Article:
Berlin officials rethink letter urging voters to support water bond
BERLIN – A letter that was approved by the Select Board Monday night and was scheduled to go out in Tuesday’s mail may have to be rewritten amid questions about whether it was appropriate for the town to use taxpayer money to promote the water supply project that will be the subject of a public hearing tonight and a town-wide bond vote next Wednesday.
Suggested by the engineer who has been working on the $5.5 million project and drafted by the chairman of the town’s water supply committee, the brief letter approved by the board opened and closed by urging voters to cast ballots “in favor” of an initiative that it repeatedly described as “important” and “extremely important.”
After obtaining and reviewing a copy of the letter, The Times Argus questioned whether the planned mass mailing was appropriate given the content of the letter and the fact that it would be printed on town letter head, signed by the Select Board, as well as representatives of the local fire department, and mailed to all residents at taxpayers’ expense.
Town Administrator Jeff Schulz said Tuesday morning that thought did cross his mind Monday night though he didn’t raise the issue during a brief discussion of the letter that the board modified to delete two references to tonight’s 6:30 p.m. informational hearing. Those revisions were made because board members acknowledged by the time residents received the letters the hearing, which will be held tonight at Berlin Elementary School, would already be over.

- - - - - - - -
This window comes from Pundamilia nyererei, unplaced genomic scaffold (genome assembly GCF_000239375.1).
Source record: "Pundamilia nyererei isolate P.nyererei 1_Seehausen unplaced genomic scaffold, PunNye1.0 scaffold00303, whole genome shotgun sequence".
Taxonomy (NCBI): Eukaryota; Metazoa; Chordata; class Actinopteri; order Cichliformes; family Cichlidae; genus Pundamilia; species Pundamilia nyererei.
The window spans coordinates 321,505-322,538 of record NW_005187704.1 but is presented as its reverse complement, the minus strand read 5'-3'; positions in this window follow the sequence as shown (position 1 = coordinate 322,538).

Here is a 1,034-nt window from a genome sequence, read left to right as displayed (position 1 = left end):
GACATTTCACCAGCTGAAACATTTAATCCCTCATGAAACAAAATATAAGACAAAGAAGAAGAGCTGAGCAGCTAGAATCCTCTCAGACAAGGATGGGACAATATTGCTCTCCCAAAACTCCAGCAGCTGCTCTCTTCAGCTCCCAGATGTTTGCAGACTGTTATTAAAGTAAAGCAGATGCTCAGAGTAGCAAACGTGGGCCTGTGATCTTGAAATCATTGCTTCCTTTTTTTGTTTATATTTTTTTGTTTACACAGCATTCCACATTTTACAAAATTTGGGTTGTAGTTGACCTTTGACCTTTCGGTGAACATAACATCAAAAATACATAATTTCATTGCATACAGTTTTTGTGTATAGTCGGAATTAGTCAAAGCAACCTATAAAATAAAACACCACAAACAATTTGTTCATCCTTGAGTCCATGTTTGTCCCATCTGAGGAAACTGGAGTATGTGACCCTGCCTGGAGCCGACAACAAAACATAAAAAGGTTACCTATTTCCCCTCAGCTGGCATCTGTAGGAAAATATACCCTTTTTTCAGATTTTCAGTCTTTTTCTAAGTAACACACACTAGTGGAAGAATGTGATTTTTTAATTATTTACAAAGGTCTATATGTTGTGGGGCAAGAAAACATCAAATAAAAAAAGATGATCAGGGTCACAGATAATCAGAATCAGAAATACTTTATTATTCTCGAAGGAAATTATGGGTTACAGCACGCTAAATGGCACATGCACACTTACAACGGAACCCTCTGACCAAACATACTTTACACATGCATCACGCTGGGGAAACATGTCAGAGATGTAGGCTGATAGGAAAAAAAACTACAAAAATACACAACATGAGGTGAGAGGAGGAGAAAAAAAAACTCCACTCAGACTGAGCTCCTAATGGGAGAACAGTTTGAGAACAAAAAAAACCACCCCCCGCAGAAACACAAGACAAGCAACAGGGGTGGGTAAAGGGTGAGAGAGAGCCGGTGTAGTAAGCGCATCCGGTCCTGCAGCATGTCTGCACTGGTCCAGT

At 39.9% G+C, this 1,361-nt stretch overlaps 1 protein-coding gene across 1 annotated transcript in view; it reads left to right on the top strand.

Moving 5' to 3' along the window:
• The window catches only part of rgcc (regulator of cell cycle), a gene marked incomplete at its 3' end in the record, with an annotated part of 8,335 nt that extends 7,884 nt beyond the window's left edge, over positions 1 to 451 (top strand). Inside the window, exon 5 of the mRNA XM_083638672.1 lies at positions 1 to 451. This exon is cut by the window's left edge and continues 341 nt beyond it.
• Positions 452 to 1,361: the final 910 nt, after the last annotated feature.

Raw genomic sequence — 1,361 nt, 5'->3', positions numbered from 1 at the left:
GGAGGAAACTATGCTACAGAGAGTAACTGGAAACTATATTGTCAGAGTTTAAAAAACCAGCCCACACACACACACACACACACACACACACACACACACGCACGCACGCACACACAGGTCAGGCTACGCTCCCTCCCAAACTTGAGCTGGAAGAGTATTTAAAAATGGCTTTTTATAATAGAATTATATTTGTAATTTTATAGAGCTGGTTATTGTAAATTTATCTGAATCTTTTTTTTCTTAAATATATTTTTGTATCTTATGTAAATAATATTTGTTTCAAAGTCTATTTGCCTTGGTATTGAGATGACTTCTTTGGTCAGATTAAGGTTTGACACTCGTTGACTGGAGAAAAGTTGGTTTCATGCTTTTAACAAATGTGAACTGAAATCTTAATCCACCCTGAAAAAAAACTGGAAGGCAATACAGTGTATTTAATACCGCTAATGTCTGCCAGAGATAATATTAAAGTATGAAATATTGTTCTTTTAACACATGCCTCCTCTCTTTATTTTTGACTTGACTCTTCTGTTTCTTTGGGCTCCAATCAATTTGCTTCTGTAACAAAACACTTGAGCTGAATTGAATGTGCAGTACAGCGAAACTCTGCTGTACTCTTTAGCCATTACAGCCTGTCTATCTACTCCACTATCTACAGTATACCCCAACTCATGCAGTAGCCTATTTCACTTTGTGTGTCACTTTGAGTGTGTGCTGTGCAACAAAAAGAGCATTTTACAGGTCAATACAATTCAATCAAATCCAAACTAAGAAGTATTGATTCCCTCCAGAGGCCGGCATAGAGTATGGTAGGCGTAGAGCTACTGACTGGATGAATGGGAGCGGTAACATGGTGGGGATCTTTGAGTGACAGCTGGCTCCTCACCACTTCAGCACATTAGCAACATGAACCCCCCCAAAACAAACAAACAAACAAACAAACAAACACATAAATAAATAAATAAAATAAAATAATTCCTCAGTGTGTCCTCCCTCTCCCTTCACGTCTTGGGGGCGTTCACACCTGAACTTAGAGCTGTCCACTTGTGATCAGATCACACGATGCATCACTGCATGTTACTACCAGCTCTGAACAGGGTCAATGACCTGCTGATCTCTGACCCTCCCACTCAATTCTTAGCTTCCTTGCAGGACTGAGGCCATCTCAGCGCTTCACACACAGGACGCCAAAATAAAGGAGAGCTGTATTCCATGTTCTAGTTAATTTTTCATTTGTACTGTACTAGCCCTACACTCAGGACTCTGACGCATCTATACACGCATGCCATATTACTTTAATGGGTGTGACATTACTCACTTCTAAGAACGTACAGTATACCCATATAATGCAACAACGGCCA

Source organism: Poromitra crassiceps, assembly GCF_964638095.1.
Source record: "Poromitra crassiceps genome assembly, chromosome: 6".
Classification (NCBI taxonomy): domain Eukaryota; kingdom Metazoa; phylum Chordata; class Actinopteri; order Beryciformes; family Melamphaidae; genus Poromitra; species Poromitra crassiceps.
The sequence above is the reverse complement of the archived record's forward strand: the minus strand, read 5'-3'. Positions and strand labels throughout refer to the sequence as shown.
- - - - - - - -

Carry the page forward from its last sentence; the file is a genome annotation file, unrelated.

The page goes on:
Schulz said Tuesday that he planned a more significant rewrite before mailing the letter that Tom Willard told the board he drafted at the suggestion of representatives of Otter Creek Engineering. Willard is the veteran chairman of the town’s water supply committee and Otter Creek is the engineering firm that has been working on plans to create a municipally owned water system serving the Berlin Four Corners area since 2007.
Schulz was waiting to consult with Town Attorney Rob Halpert before editing the letter, but a state elections official said Tuesday that would be a prudent move.
Kathy Scheele, director of elections and campaign finance with the Secretary of State’s Office, said she would have provided that admittedly “conservative advice” if anyone had asked.
Although it is something of a legal gray area, Scheele said town-sponsored pre-election literature should stick to the facts.
Providing voters with information that may help them make a decision is perfectly acceptable, but openly advocating for a ballot initiative probably isn’t, she said.
“You can urge voters to vote, but you can’t urge them to vote ‘Yes.’” Scheele said, conceding there is little case law on the subject and most of it has to do with school boards.
The closer you get to an election the clearer the law gets.
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